Truth be told, there aren’t a great deal of negative points about this movie. The biggest frustration is the lack of time dedicated to supporting character exploration. Arguably, this could be present in the TV series and therefore would feel like repetition for fans of both the film and series but it still leaves a slight hole. Either way, it’s not that much of an issue, the real problem stems from the villain, Drago Bludvist, who is glazed over a little. His origin is shrouded in mystery and all we know is that he suffered greatly at the hands of dragons and set out to master them through fear and dominance.. with a dragon-skin cloak and metal arm.. that he acquired.. somehow. But aside from that minor setback, it’s pretty much gold and with another season on the way, I should imagine another film won’t be far behind – something I’m actually optimistic about.

Release Date:
11th July 2014

The Scene To Look Out For:
**Spoiler of the largest kind within**
Ok, so a main character dies. And in a way it’s a really obvious choice. After patching up with his father in the first film and resisting the burden of being announced as chief (i.e. replacing his father) in this movie, there was going to be an eventual emotional conflict. But thankfully, it’s actually a surprise. You half think they’ll bring him back somehow or he’s not really dead or he’ll have some God-awful wisdom to impart in his final breath but there’s none of that. He’s just dead and it’s cutting and the assailant doesn’t realise what’s happened; the whole thing is exceptionally orchestrated and only confirms the prowess with which this story is handled.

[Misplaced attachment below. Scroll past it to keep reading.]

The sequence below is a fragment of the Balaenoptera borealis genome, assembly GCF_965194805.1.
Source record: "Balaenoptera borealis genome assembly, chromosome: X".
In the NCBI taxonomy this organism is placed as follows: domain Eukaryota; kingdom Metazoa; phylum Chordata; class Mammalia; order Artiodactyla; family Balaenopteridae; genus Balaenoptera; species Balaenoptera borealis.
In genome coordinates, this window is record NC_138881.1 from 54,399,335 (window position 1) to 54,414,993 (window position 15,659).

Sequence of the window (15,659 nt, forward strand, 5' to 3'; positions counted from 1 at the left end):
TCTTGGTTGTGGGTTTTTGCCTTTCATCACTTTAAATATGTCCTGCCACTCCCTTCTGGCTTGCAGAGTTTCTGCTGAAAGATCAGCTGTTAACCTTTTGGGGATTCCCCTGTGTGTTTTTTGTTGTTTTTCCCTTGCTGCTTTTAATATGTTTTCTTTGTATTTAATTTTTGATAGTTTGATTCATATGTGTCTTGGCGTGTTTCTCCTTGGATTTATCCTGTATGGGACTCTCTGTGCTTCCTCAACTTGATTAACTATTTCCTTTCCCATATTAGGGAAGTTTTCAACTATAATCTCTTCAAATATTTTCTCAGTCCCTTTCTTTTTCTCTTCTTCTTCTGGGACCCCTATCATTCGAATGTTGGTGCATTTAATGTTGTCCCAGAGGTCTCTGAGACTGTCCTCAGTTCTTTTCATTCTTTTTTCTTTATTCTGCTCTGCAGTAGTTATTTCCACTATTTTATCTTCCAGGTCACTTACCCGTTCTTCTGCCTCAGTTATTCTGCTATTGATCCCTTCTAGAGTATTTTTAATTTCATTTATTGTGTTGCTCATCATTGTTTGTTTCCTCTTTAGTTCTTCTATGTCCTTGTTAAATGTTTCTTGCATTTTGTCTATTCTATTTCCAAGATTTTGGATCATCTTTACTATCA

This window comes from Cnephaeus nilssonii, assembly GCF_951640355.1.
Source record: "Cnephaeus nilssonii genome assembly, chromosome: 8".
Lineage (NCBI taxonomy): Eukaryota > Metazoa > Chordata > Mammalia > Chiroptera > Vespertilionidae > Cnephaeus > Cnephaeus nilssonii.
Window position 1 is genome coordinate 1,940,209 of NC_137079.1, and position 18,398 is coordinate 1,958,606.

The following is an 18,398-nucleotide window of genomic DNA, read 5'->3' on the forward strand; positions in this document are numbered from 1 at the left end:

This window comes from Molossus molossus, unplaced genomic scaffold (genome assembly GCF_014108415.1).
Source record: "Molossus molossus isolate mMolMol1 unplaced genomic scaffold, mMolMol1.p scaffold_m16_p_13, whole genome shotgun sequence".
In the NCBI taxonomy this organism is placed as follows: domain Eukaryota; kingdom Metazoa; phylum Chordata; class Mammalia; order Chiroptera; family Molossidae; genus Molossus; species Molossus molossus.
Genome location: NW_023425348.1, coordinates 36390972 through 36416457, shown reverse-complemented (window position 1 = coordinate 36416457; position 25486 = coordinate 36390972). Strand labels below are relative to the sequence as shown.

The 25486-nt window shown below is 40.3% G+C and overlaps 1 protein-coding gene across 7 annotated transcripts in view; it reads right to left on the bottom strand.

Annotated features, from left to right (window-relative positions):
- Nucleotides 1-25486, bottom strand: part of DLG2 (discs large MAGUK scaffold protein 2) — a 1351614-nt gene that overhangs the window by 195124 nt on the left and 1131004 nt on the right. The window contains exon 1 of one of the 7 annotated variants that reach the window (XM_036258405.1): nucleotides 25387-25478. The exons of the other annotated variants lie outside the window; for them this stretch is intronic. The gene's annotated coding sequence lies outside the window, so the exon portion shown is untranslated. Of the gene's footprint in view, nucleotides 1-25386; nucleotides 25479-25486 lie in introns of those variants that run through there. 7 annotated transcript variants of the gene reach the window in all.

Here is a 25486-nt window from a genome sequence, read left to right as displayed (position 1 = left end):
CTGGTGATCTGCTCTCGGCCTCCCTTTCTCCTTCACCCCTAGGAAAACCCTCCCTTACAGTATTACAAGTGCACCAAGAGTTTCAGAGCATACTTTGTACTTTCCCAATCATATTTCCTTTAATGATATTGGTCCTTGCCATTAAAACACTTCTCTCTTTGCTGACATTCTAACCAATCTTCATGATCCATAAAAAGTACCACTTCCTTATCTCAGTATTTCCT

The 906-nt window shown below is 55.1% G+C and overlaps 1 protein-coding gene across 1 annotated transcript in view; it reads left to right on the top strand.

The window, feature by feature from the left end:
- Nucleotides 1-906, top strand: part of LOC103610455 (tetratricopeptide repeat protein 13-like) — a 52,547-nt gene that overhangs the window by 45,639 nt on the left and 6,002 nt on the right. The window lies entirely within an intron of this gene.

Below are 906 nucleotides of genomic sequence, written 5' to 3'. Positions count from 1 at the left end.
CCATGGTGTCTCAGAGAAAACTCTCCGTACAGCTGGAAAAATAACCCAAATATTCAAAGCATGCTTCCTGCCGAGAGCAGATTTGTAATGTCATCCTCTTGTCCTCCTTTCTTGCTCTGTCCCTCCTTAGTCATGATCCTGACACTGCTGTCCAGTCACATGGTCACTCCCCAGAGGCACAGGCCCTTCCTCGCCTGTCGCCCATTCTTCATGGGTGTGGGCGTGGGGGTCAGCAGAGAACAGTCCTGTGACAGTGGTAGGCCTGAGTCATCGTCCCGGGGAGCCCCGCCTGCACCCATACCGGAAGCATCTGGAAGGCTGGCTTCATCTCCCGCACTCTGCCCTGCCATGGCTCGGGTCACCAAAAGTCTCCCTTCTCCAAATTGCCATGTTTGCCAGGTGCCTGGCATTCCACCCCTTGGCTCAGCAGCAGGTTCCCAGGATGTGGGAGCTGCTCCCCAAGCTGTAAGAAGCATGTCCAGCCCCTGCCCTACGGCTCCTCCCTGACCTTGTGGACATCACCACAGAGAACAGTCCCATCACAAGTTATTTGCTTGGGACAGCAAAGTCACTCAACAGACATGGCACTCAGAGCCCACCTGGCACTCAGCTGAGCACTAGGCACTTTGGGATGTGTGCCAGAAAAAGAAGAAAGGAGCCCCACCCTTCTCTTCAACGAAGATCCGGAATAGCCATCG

Notable Characters:
I must confess, I really like the silly love-triangle competition between Snotlout, Fishlegs and Ruffnut. And adding Eret to the complication only heightened the humour every time they referenced it or brought it back. So. Them. All four of them.

Highlighted Quote:
“I was so afraid of becoming my dad.. mostly because I thought I never could”

In A Few Words:
“Colourful, playful, dramatic and surprisingly tender, How To Train Your Dragon 2 is an extremely commendable continuation that defines the term ‘good sequel'”

Total Score: